Railroads were significant in the transportation of supplies and men during the Civil War. The railroad bridges were important to keeping the railroads operational. Blowing up and destroying the railroad bridges was certainly fair game for forces of both the South and the North.
The Baltimore and Ohio railroad bridge at Harpers Ferry was one of the more important bridges in the entire war. It connected the South and the North on the border. It was destroyed four times during the war and rebuilt. Five other times it was destroyed by natural forces of floods. The original Harpers Ferry Bridge was a wooden covered bridge that was Y-shaped. It stood for twenty-three years. The second bridge, constructed after the Confederates burned all bridges crossing the Potomac River at the beginning of the war to slow down the advance of the Union army, was an iron trestle bridge. It lasted only from February 1862 to September 18, 1862 when the Confederates destroyed it. The Union’s Military Railroads’ Construction Corps rebuilt it again in October 1862. That bridge lasted until the Confederates marched to Gettysburg in June 1863. Actually the Union destroyed the bridge this time, so the Confederates could not use it to support their invasion of the North. The bridge was rebuilt again only to be destroyed when General Juba Early invaded Maryland enroute to Washington.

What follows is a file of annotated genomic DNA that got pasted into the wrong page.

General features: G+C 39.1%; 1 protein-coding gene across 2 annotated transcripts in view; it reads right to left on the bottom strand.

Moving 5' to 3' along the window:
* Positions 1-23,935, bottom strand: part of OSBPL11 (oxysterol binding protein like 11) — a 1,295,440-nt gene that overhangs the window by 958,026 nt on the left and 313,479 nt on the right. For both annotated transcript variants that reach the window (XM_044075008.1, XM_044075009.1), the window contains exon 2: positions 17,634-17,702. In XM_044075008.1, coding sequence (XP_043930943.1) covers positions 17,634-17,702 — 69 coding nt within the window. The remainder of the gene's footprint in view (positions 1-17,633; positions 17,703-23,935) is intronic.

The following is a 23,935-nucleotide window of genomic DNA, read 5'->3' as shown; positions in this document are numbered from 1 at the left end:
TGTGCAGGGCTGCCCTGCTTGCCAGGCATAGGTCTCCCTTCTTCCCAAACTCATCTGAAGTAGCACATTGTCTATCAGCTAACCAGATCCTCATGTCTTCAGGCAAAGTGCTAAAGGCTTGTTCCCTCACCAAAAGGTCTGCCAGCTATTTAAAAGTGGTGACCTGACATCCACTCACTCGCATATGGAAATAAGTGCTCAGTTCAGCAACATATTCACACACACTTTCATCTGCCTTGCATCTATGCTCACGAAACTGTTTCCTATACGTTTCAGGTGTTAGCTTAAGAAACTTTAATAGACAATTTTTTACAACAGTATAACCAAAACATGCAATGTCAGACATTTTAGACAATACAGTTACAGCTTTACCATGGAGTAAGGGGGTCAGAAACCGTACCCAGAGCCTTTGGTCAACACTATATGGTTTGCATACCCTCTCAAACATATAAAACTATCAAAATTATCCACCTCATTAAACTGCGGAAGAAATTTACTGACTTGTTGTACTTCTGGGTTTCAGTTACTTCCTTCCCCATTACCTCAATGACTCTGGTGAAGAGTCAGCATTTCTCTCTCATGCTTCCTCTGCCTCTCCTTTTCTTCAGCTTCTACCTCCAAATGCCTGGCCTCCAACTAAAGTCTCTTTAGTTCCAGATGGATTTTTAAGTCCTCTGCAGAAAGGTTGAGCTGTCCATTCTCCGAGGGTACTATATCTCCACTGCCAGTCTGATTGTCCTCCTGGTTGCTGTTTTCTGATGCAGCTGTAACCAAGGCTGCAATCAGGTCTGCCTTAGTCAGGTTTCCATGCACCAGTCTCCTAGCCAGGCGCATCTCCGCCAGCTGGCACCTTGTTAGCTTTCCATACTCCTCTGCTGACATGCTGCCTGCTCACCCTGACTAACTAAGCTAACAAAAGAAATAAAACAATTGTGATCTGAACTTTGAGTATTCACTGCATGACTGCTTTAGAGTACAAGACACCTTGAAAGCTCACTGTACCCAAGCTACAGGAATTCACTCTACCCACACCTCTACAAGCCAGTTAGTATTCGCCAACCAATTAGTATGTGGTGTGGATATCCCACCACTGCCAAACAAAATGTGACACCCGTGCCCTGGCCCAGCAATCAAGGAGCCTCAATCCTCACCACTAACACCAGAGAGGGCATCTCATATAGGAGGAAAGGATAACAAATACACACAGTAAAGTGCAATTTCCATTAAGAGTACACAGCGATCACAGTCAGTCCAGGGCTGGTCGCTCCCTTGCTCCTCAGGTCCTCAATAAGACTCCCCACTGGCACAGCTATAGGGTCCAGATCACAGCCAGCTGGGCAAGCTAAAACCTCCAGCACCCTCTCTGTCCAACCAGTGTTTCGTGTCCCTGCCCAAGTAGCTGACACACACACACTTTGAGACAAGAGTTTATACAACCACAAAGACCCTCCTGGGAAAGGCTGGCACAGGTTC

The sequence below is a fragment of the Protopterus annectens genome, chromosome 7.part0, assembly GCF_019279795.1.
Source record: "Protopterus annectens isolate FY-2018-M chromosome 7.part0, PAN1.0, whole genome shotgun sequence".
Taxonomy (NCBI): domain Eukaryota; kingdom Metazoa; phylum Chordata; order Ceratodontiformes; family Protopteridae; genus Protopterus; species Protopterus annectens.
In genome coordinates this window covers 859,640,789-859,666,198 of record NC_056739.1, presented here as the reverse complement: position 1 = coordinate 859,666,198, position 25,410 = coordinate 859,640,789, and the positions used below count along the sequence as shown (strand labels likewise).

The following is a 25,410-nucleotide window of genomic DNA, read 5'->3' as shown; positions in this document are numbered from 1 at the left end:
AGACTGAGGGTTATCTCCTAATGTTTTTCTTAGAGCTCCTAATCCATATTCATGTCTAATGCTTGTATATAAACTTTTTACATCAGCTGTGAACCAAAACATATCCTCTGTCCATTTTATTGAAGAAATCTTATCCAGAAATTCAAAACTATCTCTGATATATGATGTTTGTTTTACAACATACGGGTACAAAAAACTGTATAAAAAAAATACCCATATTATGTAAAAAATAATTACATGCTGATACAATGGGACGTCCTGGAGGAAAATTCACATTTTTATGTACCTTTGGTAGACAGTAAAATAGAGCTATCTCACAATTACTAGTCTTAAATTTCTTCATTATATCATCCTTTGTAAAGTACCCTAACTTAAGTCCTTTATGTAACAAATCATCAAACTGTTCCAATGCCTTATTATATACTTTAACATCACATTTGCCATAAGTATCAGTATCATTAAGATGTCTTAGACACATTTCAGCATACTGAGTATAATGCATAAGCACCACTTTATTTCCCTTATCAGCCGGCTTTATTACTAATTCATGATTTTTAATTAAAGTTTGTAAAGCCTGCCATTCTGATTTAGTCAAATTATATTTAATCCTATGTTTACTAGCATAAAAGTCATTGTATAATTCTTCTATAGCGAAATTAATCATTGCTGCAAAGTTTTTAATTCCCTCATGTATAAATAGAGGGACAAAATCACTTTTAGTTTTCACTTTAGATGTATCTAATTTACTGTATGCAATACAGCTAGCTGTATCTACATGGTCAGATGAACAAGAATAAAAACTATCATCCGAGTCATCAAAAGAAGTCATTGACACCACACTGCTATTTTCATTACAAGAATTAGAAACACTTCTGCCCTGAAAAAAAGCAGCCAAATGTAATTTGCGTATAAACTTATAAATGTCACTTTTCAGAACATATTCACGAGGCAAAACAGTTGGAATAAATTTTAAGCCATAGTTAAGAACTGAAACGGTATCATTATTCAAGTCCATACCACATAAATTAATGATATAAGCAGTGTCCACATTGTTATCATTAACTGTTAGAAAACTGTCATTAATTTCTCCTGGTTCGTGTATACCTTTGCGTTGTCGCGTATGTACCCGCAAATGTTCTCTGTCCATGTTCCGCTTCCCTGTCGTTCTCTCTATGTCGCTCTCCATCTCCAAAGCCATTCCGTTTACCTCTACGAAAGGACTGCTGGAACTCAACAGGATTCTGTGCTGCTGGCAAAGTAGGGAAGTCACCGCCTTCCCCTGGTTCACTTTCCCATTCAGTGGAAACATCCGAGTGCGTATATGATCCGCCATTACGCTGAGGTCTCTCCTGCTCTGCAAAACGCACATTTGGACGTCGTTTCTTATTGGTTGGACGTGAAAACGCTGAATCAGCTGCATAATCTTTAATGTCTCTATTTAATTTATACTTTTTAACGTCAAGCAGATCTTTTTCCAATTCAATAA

The Union did their part in destroying railroad bridges particularly as part of General Ulysses S. Grant’s plan to take away General Robert E. Lee’s supplies and troops. Many of those bridges were old and wooden, making them easier to destroy. Sometimes railroads lost trains when the telegraph lines were down and the railroad crew was not able to communicate the loss of the bridge to the crew.
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